Everything You Need to Know About Using Mouthwash
Mouthwash, also called oral rinse, is a liquid product used to rinse your teeth, gums, and mouth. It usually contains an antiseptic to kill harmful bacteria that can live between your teeth and on your tongue.
Some people use mouthwash to fight against bad breath, while others use it to try to prevent tooth decay.
Mouthwash doesn’t replace brushing your teeth or flossing in terms of oral hygiene, and it’s only effective when used correctly. It’s also important to understand that different product formulas contain different ingredients, and not all mouthwashes can strengthen your teeth.
Keep reading to find out everything you need to know about using mouthwash.
Product directions may vary according to which mouthwash brand you use. Always follow package instructions over what you read in an article.
Here are the basic instructions for most kinds of mouthwash.
1. Brush your teeth first
Start by thoroughly brushing and flossing your teeth.
If you’re brushing with fluoride toothpaste, wait a while before using mouthwash. The mouthwash can wash away the concentrated fluoride in the toothpaste.
2. How much mouthwash to use
Pour your oral rinse of choice into the cup provided with the product or a plastic measuring cup. Use only as much mouthwash as the product instructs you to use. It’s typically between 3 and 5 teaspoons.
3. Ready, set, rinse
Empty the cup into your mouth and swish it around. Don’t swallow it. Mouthwash isn’t meant for ingesting, and it won’t work if you drink it.
While you’re rinsing, gargle for 30 seconds. You may want to set a watch or try to count to 30 in your head.
4. Spit it out
Spit the mouthwash out into the sink.
Some people use mouthwash as part of their daily teeth-cleaning routine. But you can also use mouthwash in a pinch to banish bad breath.
There’s really no hard and fast guideline for when to use mouthwash for bad breath. But it isn’t going to work to strengthen tooth enamel or fight gum disease unless you use it right after brushing and flossing.
For best results, teeth should be freshly cleaned before using use mouthwash.
It bears repeating that mouthwash isn’t a replacement for brushing and flossing. It’s also not necessary to use mouthwash in order to keep your mouth clean. Most mouthwash products recommend that you use them twice per day, after brushing and flossing.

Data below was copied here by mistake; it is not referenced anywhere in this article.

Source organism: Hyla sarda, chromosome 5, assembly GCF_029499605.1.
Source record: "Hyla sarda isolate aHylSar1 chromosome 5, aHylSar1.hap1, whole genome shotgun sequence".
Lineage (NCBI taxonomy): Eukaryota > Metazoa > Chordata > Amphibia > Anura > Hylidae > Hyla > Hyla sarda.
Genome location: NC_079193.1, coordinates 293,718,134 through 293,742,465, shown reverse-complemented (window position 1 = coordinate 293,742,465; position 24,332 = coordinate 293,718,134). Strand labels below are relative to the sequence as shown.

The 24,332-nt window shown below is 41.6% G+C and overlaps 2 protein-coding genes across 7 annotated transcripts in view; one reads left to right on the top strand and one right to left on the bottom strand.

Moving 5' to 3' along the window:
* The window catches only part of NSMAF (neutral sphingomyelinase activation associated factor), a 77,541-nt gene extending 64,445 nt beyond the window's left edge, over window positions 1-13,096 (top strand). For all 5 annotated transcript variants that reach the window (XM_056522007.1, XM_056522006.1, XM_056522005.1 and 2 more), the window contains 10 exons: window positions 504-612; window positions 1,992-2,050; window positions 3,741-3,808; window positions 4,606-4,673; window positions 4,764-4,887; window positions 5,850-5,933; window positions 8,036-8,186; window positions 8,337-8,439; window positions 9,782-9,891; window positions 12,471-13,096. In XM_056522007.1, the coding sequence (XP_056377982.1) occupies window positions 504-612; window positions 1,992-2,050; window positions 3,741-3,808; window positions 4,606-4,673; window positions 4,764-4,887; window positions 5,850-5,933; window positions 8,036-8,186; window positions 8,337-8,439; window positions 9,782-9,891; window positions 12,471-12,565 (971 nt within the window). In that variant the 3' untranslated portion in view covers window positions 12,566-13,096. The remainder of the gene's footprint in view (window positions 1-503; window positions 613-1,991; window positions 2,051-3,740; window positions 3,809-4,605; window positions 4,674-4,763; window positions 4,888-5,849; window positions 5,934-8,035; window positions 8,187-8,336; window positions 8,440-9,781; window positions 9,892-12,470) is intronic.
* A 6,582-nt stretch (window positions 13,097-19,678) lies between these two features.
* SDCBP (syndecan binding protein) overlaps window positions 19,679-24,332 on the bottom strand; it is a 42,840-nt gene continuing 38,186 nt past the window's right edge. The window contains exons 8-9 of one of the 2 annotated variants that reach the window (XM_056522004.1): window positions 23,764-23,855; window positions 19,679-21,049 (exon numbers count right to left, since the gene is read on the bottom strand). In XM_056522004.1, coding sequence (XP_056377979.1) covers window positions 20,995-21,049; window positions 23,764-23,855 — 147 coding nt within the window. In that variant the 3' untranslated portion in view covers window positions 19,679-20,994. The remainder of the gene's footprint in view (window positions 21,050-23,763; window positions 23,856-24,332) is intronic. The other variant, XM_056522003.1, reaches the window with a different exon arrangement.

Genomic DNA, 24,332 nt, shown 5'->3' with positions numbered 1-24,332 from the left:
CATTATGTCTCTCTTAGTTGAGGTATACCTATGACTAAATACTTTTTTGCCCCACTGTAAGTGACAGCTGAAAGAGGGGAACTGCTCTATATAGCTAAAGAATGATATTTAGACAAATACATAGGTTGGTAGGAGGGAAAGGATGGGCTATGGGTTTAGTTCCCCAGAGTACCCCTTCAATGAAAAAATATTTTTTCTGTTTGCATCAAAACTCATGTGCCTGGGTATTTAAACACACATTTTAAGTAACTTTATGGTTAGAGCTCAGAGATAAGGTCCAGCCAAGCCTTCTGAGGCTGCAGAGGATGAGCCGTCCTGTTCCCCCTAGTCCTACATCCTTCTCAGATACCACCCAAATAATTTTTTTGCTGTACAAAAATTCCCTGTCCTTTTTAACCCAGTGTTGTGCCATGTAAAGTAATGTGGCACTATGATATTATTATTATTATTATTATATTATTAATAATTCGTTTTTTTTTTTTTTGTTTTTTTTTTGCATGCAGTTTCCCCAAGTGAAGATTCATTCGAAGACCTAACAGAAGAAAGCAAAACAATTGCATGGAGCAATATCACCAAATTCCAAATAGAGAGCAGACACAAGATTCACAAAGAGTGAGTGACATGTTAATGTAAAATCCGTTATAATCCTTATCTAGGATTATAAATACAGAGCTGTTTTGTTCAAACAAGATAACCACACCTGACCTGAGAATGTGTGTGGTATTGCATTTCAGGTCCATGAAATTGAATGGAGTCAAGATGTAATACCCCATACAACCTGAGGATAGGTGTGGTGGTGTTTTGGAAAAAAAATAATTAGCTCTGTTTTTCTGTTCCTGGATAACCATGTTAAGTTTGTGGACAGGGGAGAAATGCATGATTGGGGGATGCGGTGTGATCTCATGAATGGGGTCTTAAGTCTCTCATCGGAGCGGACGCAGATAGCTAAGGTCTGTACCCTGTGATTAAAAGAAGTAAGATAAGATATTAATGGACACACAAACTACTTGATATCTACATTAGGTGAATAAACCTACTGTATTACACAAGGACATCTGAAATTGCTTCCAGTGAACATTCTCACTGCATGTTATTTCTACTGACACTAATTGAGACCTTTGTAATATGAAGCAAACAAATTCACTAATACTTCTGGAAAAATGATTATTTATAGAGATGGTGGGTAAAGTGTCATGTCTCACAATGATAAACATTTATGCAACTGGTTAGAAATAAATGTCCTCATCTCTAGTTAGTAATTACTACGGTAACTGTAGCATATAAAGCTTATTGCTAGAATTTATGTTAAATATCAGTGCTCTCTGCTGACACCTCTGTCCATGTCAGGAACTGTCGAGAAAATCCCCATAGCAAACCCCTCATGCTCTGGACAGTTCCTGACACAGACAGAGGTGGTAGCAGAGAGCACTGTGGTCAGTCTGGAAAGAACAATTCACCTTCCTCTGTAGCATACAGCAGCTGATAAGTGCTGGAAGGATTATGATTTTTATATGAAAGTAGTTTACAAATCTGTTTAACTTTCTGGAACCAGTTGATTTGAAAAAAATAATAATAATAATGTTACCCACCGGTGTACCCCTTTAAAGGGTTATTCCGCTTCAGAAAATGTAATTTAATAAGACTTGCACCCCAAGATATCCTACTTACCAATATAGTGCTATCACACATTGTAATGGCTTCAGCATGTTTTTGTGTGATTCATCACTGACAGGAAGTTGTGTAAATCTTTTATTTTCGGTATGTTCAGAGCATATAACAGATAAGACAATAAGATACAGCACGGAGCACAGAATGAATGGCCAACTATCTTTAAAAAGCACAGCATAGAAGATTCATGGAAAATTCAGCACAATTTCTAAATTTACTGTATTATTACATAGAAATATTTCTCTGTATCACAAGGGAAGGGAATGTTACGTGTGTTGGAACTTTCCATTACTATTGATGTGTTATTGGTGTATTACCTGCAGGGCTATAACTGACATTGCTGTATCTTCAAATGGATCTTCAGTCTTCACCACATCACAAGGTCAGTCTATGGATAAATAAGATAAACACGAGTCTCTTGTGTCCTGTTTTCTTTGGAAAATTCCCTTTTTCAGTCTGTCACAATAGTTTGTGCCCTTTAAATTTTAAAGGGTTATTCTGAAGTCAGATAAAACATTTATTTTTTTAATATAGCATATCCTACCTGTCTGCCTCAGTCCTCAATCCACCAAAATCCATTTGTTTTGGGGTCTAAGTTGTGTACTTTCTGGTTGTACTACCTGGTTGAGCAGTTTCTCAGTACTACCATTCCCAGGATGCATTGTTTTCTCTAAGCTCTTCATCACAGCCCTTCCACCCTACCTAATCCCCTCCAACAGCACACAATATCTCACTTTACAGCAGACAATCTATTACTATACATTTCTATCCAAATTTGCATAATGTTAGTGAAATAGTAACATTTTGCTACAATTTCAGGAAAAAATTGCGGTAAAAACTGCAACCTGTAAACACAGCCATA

The ingredients in each mouthwash formula vary slightly — different products work for different purposes.
ResearchTrusted Source shows that mouthwash does help prevent plaque and gingivitis. But since formulas differ greatly and using mouthwash is tied closely to a good oral hygiene routine in general, it’s hard to definitively say how much it helps or which formula is best.
A 2010 studyTrusted Source in Scotland found that a high percentage of people who use mouthwash daily reported using it to treat symptoms of gum disease, mouth ulcers, or swollen gums.
Mouthwash kills bacteria by using antiseptic ingredients like alcohol, menthol, and eucalyptol. These ingredients get into the crevices between your teeth and hard-to-reach places like the very back of your mouth, killing the filmy bacteria that can collect there.
They can feel slightly harsh and sting a bit when you taste them. That’s why mouthwash sometimes stings when you use it.
Certain oral rinses also claim to make your tooth enamel stronger by including fluoride. In a 2007 studyTrusted Source of school-aged children, oral rinses with added fluoride brought down the number of cavities by more than 50 percent compared with children who didn’t use mouthwash.
Fluoride additives in mouthwash are similar to oral rinses you might get at the end of a dental cleaning (although it should be noted that fluoride products found at the dentist’s office contain a much higher level of fluoride than the amount found in mouthwash).
These ingredients coat your teeth and absorb into your tooth enamel, helping to make your teeth more durable and plaque-resistant.
Mouthwash usually contains a high volume of alcohol and fluoride. Both of these ingredients shouldn’t be ingested in high amounts, especially by children. For this reason, the American Dental Association doesn’t recommend mouthwash for children under the age of 6.
Adults shouldn’t make it a habit of swallowing mouthwash, either.
If you have open sores or oral lesions in your mouth, you might want to try using mouthwash to kill bacteria and speed healing. But you should speak to a dentist before using an oral rinse in your mouth if you have recurring oral lesions.
Sores in your mouth can be caused by underlying health issues, and dousing those sores with fluoride and antiseptic could be doing more harm than good.
Mouthwash is not enough!
Mouthwash can be used to prevent or stop bad breath, as well as to rinse out plaque and fight gum disease. Mouthwash can’t be used as a substitute for regular brushing and flossing. In order for mouthwash to do your mouth any good, it should be used properly.
If you have recurrent bad breath or suspect that you have gum disease, mouthwash alone can’t cure the underlying causes. Speak to a dentist about any concerns you have about chronic or ongoing oral health conditions.